When you read his book, I didn’t, but when you do he’ll tell you that I begged him to stay, that I offered him grapes and love, that I would somehow house him and Ramone together with me, and that I told him I loved him, and wanted to stay with him. But I can’t imagine it. I didn’t need his stink, and him sleeping on top of me in my bed in my tent.
We knew Jack was an obvious hustler and while he and Ramone did get drunk a bit, it wasn’t like he says. We did have some fun in the beginning. Especially when we went round to my friend Tomas’s place. Tomas had more money. I never understood back then how it was, but later I realized it was because he grew and sold marijuana secretly. Then much later I also realized he was pimping some of the girls to the gringo townies. The prettiest ones were at his house in Sabinal. At any rate he could throw a party. It didn’t take Jack long to find it, the marijuana and the whores. From then on it was rare that Jack was back in our tents. He begged me to stay with him on Tomas’s sofa, or if I refused he’d try to get me to sleep with him in the old truck Tomas was perpetually fixing.
I think that maybe Jack thought the rest of Tomas’s friends were my brothers too. For that matter he might have thought Juanita’s mother was my mother, and maybe he thought Tomas’s old father—also a drunk—was somehow my father. For all I know maybe he thought everyone he met in Sabinal was related to me. I certainly didn’t say that. Why would I? He clearly thought Juanita’s kid was my kid, and no matter how many times I tried to explain to him that I was just an adopted big sister, he continually played house with us like Jaunita’s kid was our child. But Diego wasn’t around so much, like I said. It was cute, but I thought Jack was a little bit stupid.
They told me he wrote this story about us, as though we were this little family, as though he were my lover, as though a teenaged Mexican girl working in the cotton fields to get her momma some money for our home back in Gomez, was going to be in love with this silly drunk gringo. Even if he’d met me on a bus, and my name was Terry, does it make any sense to you? What kind of world would that have been? Does he think we were all just waiting for a ridiculous drunk gringo to come save us?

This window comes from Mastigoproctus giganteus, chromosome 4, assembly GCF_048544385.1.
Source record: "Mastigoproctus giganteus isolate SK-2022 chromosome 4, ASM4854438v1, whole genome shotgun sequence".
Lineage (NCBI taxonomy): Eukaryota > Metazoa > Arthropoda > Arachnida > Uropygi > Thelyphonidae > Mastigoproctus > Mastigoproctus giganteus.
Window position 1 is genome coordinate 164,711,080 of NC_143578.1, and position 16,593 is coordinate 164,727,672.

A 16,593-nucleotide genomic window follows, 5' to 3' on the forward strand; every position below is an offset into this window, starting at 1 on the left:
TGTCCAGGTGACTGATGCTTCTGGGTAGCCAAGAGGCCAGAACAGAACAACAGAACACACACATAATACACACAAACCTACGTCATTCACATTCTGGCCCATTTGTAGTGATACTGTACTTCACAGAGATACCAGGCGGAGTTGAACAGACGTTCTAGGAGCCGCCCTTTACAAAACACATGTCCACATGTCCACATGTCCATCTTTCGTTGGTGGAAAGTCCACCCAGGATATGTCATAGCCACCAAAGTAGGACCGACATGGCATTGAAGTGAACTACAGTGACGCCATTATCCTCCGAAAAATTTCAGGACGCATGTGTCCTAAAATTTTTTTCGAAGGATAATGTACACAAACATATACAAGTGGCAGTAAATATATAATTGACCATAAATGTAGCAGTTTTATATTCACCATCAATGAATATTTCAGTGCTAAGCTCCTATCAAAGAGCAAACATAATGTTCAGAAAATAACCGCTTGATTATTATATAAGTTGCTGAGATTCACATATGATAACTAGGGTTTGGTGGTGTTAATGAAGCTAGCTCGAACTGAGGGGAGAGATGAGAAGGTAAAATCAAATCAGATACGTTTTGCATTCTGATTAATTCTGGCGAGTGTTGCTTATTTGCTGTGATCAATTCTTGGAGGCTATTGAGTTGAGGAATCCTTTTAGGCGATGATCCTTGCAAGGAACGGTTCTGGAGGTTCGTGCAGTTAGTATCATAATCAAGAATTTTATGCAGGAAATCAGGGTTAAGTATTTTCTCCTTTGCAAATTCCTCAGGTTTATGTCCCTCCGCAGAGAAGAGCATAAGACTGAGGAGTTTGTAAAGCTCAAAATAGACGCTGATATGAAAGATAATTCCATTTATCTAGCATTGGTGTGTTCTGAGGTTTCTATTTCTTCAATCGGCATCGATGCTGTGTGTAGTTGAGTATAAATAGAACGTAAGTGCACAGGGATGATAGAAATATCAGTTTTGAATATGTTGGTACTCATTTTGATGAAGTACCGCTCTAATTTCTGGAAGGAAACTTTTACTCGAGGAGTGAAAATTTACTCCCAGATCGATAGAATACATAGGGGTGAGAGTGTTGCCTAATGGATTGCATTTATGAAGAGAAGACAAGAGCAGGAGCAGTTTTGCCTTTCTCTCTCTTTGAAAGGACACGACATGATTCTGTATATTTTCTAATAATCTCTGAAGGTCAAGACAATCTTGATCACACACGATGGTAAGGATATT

You want to know if we made love, and if he was sweet to me. I honestly don’t remember much. We had little choice but to be intimate in those tents but honestly it didn’t make much of an impression. He was usually so drunk—where did he get all the wine?—that he was asleep as soon as forward motion stopped. Sometimes he was even drunk in the field. Someone said that he claimed to pick fifty pounds of cotton. He never. I promise you, he couldn’t.
When he left I did my best to be sad for him. I remembered how I felt when my friend Omar left from the neighborhood back in Gomez. I tried to recall that feeling, but inside all I was thinking was, goodbye you ridiculous gringo, go have a good life. He told me to come to New York. Sure! I laughed. Right after I bring my momma the money, I’ll take a train or something. He acted like it was a kind of promise. Damn, right! He said. You come to New York! He hugged me again, kissed me sloppily and then I walked away. I don’t remember looking back. Truth was he couldn’t have stayed, he couldn’t do the work, and we weren’t going to keep taking care of him. That son-of-a-bitch sure could put away the wine I can tell you that. He tried to set himself up a place to live in the vineyard, but that didn’t work out. No one really needed him around and he drank and ate everything in sight.
That’s really all there is to tell. I hope that’s alright.